The movie gets the more pedestrian aspects of childhood right, too. Daldry captures what it is like to crack open your door late at night, let in a ray of light from the hall, and overhear the murmurings of grownups who think you are fast asleep. An only child, Oskar does a lot of eavesdropping on his parents (his mother, Linda, is played by Sandra Bullock), but he has an uncommon comprehension of what he overhears and a gift for remembering it. At one point, more than a year after September 11, he tells his mother something his father
said to him about her: “I really love your mother. She’s such a good girl.” It is unbearably moving that Oskar recalls the precise words his father used. A more average kid—a less wise child—would have misremembered the remark. It would have become something treacly like, “I love mom.”
I wonder if there is anything more meaningful than to tell someone you love that someone they lost loved them.
Throughout the movie, I worried that Sandra Bullock was being forgotten. There was so much about Oskar and Thomas and the cagey Swede, but relatively little about Linda. I found myself asking why Oskar was spending more time with strangers than with her or why he didn’t tell her about the key he found. She might, after all, know something about it.
Linda is, plainly, less of a pal to Oskar than Thomas was, but the simple truth is that Sandra Bullock gives the movie its pulse. After Oskar’s journey ends, amounting to a lot of sound and fury and signifying nothing (as far as he is concerned), his mother is there waiting for him, and the feeling is much as it is at the end of, say, Meet Me in St. Louis, when the family decides to stay there. It is home, sweet home. But it turns out that she has been with Oskar all along. She is no Tiger Mother, but she checked out every place he planned to visit and every person he planned to see. “Did you think I would ever let you out of my sights?” she asks, and we feel ashamed for wondering if she had.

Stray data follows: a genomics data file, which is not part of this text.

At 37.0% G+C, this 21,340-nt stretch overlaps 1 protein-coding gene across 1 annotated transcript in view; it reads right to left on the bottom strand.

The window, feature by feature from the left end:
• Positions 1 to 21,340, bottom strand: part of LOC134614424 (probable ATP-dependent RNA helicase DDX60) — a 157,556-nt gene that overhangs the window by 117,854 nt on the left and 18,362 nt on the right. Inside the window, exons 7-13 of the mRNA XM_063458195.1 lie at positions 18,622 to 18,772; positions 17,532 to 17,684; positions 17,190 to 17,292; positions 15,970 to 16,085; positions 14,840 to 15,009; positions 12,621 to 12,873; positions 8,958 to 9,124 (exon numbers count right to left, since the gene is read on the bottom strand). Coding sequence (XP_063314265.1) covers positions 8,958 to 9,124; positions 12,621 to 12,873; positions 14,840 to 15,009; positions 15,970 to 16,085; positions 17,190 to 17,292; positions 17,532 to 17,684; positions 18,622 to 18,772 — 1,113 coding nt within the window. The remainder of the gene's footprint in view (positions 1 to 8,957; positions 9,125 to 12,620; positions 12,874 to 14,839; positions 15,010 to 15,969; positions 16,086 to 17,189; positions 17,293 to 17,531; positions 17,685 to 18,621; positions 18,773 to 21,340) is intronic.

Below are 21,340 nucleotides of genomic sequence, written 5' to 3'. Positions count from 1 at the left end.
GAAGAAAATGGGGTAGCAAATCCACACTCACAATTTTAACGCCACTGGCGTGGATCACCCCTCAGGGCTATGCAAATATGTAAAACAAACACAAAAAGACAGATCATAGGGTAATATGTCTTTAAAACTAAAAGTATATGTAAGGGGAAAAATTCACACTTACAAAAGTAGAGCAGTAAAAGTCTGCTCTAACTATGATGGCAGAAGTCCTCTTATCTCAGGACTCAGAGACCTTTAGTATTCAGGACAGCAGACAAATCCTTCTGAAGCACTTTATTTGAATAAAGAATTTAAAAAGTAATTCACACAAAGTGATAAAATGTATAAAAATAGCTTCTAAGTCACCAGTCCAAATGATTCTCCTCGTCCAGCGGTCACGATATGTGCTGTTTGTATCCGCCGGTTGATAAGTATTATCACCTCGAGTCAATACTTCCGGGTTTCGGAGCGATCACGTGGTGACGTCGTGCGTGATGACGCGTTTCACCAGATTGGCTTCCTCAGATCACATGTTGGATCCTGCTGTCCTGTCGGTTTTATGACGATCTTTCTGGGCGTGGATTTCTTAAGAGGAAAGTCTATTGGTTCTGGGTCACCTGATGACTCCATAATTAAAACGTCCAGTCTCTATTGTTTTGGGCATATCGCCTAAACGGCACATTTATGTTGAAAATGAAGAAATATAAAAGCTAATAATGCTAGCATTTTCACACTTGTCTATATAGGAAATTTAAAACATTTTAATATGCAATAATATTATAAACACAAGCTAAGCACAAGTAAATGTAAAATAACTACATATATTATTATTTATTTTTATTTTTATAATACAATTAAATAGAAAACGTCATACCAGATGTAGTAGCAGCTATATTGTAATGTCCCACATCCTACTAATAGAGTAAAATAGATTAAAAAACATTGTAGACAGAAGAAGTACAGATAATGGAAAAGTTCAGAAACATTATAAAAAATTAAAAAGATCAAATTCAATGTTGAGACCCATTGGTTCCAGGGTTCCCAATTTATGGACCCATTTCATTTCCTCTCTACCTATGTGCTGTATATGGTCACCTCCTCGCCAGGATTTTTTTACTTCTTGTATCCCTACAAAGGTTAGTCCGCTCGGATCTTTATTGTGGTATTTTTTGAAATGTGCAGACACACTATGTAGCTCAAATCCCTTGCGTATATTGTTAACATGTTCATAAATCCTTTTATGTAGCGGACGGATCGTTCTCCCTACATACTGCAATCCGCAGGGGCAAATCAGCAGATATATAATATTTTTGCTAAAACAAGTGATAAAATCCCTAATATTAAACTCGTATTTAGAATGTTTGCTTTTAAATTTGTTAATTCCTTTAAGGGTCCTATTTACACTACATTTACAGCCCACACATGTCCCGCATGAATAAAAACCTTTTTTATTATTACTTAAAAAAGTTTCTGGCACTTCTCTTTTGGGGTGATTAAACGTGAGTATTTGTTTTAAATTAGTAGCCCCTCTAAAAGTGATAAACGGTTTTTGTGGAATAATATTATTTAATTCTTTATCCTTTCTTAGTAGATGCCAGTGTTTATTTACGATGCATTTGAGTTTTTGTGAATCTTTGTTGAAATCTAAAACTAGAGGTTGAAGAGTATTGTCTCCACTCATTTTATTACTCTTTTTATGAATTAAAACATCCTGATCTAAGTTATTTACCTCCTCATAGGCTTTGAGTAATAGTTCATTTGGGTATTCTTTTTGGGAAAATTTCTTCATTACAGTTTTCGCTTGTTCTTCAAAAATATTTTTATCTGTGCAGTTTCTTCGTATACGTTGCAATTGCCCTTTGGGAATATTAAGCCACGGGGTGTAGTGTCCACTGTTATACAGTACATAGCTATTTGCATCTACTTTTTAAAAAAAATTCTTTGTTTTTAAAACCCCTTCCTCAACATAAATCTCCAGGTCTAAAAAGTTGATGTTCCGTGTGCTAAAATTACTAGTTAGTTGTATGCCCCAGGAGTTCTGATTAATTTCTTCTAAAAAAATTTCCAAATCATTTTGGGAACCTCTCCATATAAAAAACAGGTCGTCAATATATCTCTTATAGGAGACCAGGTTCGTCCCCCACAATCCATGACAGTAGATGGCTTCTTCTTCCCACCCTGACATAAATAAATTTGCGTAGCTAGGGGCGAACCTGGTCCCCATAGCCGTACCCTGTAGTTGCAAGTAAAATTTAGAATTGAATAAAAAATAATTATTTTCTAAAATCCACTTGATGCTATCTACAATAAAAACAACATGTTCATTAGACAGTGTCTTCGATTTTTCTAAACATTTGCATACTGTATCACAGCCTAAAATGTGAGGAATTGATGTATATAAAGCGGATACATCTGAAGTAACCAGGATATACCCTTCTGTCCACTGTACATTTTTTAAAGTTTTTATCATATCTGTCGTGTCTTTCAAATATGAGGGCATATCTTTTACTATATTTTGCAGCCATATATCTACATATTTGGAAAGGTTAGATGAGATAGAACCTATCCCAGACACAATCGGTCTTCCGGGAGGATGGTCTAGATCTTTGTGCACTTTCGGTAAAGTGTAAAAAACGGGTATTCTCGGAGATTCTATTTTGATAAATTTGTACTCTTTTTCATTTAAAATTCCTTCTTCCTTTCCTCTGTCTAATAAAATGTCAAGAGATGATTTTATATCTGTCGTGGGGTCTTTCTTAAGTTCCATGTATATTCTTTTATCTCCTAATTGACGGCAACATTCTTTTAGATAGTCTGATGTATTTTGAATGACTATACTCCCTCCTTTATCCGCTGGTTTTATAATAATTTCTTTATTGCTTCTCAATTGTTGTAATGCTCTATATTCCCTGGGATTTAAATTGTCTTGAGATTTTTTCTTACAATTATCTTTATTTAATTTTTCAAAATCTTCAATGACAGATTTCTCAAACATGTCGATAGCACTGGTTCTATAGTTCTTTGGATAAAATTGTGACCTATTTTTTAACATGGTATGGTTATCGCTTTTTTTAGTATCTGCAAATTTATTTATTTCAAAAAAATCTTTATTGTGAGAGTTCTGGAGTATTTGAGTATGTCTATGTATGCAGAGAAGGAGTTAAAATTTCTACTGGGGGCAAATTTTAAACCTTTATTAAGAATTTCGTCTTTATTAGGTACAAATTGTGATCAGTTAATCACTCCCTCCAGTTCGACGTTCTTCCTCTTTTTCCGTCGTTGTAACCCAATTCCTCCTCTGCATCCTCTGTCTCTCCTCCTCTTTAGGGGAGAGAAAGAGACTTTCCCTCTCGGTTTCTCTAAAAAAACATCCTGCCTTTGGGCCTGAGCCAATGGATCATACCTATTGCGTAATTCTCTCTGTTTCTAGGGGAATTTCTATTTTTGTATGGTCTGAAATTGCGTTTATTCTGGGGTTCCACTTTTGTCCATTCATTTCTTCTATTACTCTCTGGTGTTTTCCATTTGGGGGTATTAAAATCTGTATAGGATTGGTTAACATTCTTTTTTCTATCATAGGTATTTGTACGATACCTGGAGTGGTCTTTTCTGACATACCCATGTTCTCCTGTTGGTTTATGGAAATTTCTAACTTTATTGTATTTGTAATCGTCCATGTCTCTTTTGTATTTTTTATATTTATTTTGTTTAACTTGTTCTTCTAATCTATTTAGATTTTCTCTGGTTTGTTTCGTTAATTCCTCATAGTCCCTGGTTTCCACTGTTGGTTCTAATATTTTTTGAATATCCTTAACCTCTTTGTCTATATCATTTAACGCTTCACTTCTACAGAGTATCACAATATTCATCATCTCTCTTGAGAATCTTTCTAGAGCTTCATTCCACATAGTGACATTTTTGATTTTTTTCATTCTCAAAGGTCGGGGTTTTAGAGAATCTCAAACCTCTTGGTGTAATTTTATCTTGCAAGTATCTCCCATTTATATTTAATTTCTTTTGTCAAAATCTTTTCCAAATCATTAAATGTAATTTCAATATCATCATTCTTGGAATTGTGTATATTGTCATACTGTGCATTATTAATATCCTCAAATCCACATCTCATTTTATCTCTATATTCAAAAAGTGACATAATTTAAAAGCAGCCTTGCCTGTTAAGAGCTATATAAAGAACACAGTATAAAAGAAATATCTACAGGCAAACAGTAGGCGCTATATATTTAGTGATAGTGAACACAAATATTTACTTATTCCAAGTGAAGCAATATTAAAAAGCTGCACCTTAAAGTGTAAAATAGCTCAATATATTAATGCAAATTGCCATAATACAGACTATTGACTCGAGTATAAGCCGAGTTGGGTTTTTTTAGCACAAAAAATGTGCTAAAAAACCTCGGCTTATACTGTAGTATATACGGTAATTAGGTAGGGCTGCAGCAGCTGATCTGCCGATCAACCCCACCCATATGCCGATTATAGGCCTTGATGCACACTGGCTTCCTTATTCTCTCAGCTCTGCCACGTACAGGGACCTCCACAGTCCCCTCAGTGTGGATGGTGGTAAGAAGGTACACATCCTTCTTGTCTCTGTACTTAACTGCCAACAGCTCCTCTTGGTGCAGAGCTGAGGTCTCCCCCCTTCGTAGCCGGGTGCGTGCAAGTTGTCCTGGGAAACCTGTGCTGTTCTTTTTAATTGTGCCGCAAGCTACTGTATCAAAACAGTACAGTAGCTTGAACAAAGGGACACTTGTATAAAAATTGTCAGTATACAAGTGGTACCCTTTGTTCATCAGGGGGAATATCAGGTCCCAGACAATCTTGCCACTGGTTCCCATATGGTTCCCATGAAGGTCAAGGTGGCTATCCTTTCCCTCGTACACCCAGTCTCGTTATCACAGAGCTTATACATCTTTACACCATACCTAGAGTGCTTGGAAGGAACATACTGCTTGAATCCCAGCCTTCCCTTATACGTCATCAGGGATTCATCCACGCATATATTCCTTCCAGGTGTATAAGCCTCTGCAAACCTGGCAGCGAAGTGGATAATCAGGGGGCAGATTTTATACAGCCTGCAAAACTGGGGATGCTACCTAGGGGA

It is a great portrait of motherhood. The movie may seem all gilded surfaces, but the truths it contains are straightforward, and so many of them spring from Bullock’s quiet, easy performance. You want to cry softly when she whispers that what she misses most about her husband is his voice. It is a simple thing to miss, but any bereaved person can relate. I do not think Sandra Bullock has given a more natural or unaffected performance since Peter Bogdanovich’s The Thing Called Love.
I mentioned that I have not read the novel by Jonathan Safran Foer. So, of course, I do not know how close Eric Roth’s adaptation is. Maybe the things I like best about the movie are from the book—or maybe they aren’t. What I know is this: the movies have the power to make stories seem extremely loud and incredibly close in ways that often elude the written word, and that is especially true of so much contemporary fiction. Give me instead the look on Max von Sydow’s face and the sadness in Sandra Bullock’s voice.
Peter Tonguette is the author of Orson Welles Remembered and The Films of James Bridges. He is currently writing a critical study of the films of Peter Bogdanovich for the University Press of Kentucky and editing a collection of interviews with Bogdanovich for the University Press of Mississippi. You can visit Peter’s website here.